University of Otago third year medical students, 1959
Featuring women medical students: Cecily Anne McNulty, Maureen Joan Lester, Mary Lou Harvey, Dorothy Jean Kral, Ngaire Jean Twose, Jocelyn Mabel MacKnight, Helen Robyn Hewland, Mary Victoria Miller, Meon Carolyn Shand, Dorothy Haydn Bell


Welcome to the Early Medical Women of New Zealand: 1896-1967 project. Today, approximately half of all New Zealand medical graduates are women. However, it was not always this way. The first woman to graduate from a New Zealand medical school was Dr Emily Siedeberg in 1896, followed by Dr Margaret Cruickshank in 1897. Each year for the next twenty years there were very few female graduates. Despite the accomplishments these “pioneer” women achieved, many faced discrimination during their studies, while applying for jobs, and within their places of work.

We are collecting stories about New Zealand’s early female doctors so that we can preserve our earliest medical history and honour those who paved the way for women to practise medicine today.

Our project solely focuses on the women who graduated from the first New Zealand medical school – the Otago Medical School – between 1896 and 1967. We have placed this parameter on our study as the University of Auckland School of Medicine was established in 1968.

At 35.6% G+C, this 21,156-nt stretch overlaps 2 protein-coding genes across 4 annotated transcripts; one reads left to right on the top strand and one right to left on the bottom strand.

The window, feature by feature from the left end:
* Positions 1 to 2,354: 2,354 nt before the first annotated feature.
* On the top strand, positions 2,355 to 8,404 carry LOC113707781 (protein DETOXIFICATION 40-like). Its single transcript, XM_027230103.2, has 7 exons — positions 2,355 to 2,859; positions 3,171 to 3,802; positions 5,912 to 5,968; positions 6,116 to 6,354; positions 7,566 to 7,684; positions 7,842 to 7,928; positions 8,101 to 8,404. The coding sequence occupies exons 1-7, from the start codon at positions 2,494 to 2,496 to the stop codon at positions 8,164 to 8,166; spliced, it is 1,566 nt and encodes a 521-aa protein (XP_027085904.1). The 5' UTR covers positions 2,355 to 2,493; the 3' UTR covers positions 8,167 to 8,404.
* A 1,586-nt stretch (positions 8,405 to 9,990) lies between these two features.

Explore this website to read about our country’s pioneering women in medicine.

Under the “Biographies” tab you will find all of the biographies we have written to date. These can be sorted by graduation year or you can search for a specific graduate in the search bar at the top of the page.

You can also find an entire list of the graduates we are profiling under the “Graduate Roll” tab.

Please note that these biographies are primarily based on personal reflections conveyed through interviews with the graduates and/or their families and do not reflect the views of the Otago Medical School, any other graduates, or the University of Auckland.

We are grateful to the Lottery Heritage Fund, Maurice and Phyllis Paykel Fund, Medical Protection Society, and the University of Auckland (internal funds) for supporting this project.

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